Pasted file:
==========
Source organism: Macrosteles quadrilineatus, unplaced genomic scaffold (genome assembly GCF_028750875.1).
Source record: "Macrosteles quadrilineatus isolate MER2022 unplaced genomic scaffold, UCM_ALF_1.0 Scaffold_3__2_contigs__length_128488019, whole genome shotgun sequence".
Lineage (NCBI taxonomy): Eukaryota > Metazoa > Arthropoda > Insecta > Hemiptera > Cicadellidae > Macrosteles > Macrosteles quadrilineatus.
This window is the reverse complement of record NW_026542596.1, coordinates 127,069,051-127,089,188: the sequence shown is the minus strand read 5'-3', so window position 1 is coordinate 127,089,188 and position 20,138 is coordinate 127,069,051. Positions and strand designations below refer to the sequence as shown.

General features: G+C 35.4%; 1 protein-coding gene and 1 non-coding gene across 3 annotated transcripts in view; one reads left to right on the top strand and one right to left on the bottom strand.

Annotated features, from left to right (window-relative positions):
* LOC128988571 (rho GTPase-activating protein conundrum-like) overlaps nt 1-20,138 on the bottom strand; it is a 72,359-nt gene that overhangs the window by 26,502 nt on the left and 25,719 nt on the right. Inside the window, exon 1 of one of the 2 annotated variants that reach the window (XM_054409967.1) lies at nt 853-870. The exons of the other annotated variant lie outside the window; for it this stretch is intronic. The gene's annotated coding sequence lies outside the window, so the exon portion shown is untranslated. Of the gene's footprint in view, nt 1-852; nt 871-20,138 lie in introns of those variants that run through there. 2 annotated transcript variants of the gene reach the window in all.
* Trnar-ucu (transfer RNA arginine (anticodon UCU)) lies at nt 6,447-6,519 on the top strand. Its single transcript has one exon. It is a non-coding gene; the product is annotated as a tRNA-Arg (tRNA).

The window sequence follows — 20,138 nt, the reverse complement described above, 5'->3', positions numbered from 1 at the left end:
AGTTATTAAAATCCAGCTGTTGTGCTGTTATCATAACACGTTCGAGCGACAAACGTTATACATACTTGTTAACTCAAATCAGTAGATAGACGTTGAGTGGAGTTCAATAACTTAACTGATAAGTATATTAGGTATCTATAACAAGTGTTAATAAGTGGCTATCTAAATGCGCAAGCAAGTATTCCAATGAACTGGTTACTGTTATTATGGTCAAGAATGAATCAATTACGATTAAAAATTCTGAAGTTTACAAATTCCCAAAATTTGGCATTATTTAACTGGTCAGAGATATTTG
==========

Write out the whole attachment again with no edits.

Source organism: Macrosteles quadrilineatus, unplaced genomic scaffold (genome assembly GCF_028750875.1).
Source record: "Macrosteles quadrilineatus isolate MER2022 unplaced genomic scaffold, UCM_ALF_1.0 Scaffold_3__2_contigs__length_128488019, whole genome shotgun sequence".
Lineage (NCBI taxonomy): Eukaryota > Metazoa > Arthropoda > Insecta > Hemiptera > Cicadellidae > Macrosteles > Macrosteles quadrilineatus.
This window is the reverse complement of record NW_026542596.1, coordinates 127,069,051-127,089,188: the sequence shown is the minus strand read 5'-3', so window position 1 is coordinate 127,089,188 and position 20,138 is coordinate 127,069,051. Positions and strand designations below refer to the sequence as shown.

General features: G+C 35.4%; 1 protein-coding gene and 1 non-coding gene across 3 annotated transcripts in view; one reads left to right on the top strand and one right to left on the bottom strand.

Annotated features, from left to right (window-relative positions):
* LOC128988571 (rho GTPase-activating protein conundrum-like) overlaps nt 1-20,138 on the bottom strand; it is a 72,359-nt gene that overhangs the window by 26,502 nt on the left and 25,719 nt on the right. Inside the window, exon 1 of one of the 2 annotated variants that reach the window (XM_054409967.1) lies at nt 853-870. The exons of the other annotated variant lie outside the window; for it this stretch is intronic. The gene's annotated coding sequence lies outside the window, so the exon portion shown is untranslated. Of the gene's footprint in view, nt 1-852; nt 871-20,138 lie in introns of those variants that run through there. 2 annotated transcript variants of the gene reach the window in all.
* Trnar-ucu (transfer RNA arginine (anticodon UCU)) lies at nt 6,447-6,519 on the top strand. Its single transcript has one exon. It is a non-coding gene; the product is annotated as a tRNA-Arg (tRNA).

The window sequence follows — 20,138 nt, the reverse complement described above, 5'->3', positions numbered from 1 at the left end:
AGTTATTAAAATCCAGCTGTTGTGCTGTTATCATAACACGTTCGAGCGACAAACGTTATACATACTTGTTAACTCAAATCAGTAGATAGACGTTGAGTGGAGTTCAATAACTTAACTGATAAGTATATTAGGTATCTATAACAAGTGTTAATAAGTGGCTATCTAAATGCGCAAGCAAGTATTCCAATGAACTGGTTACTGTTATTATGGTCAAGAATGAATCAATTACGATTAAAAATTCTGAAGTTTACAAATTCCCAAAATTTGGCATTATTTAACTGGTCAGAGATATTTG